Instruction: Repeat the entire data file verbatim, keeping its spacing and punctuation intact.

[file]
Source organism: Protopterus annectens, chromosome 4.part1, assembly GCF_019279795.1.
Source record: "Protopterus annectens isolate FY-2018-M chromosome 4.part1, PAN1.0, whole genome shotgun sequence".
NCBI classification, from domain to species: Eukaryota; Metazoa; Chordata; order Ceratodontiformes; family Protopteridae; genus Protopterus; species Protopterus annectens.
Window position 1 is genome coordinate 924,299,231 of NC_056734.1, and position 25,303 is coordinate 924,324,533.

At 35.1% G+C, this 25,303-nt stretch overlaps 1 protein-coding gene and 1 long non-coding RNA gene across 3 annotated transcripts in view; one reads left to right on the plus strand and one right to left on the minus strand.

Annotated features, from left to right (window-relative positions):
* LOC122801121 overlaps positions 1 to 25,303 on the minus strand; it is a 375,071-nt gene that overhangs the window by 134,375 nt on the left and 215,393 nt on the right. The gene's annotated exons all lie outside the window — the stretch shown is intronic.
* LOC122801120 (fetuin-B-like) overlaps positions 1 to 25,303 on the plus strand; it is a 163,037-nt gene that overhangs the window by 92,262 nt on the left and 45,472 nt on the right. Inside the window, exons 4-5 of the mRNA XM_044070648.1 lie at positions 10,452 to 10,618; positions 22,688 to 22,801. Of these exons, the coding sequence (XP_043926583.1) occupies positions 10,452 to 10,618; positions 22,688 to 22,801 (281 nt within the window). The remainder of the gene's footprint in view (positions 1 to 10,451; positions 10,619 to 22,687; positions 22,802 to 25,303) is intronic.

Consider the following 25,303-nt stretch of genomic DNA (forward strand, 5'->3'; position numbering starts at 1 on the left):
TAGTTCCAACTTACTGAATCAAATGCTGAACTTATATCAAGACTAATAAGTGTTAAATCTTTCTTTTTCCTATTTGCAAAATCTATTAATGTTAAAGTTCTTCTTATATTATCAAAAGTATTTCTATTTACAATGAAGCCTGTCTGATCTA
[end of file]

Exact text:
Source organism: Protopterus annectens, chromosome 4.part1, assembly GCF_019279795.1.
Source record: "Protopterus annectens isolate FY-2018-M chromosome 4.part1, PAN1.0, whole genome shotgun sequence".
NCBI classification, from domain to species: Eukaryota; Metazoa; Chordata; order Ceratodontiformes; family Protopteridae; genus Protopterus; species Protopterus annectens.
Window position 1 is genome coordinate 924,299,231 of NC_056734.1, and position 25,303 is coordinate 924,324,533.

At 35.1% G+C, this 25,303-nt stretch overlaps 1 protein-coding gene and 1 long non-coding RNA gene across 3 annotated transcripts in view; one reads left to right on the plus strand and one right to left on the minus strand.

Annotated features, from left to right (window-relative positions):
* LOC122801121 overlaps positions 1 to 25,303 on the minus strand; it is a 375,071-nt gene that overhangs the window by 134,375 nt on the left and 215,393 nt on the right. The gene's annotated exons all lie outside the window — the stretch shown is intronic.
* LOC122801120 (fetuin-B-like) overlaps positions 1 to 25,303 on the plus strand; it is a 163,037-nt gene that overhangs the window by 92,262 nt on the left and 45,472 nt on the right. Inside the window, exons 4-5 of the mRNA XM_044070648.1 lie at positions 10,452 to 10,618; positions 22,688 to 22,801. Of these exons, the coding sequence (XP_043926583.1) occupies positions 10,452 to 10,618; positions 22,688 to 22,801 (281 nt within the window). The remainder of the gene's footprint in view (positions 1 to 10,451; positions 10,619 to 22,687; positions 22,802 to 25,303) is intronic.

Consider the following 25,303-nt stretch of genomic DNA (forward strand, 5'->3'; position numbering starts at 1 on the left):
TAGTTCCAACTTACTGAATCAAATGCTGAACTTATATCAAGACTAATAAGTGTTAAATCTTTCTTTTTCCTATTTGCAAAATCTATTAATGTTAAAGTTCTTCTTATATTATCAAAAGTATTTCTATTTACAATGAAGCCTGTCTGATCTA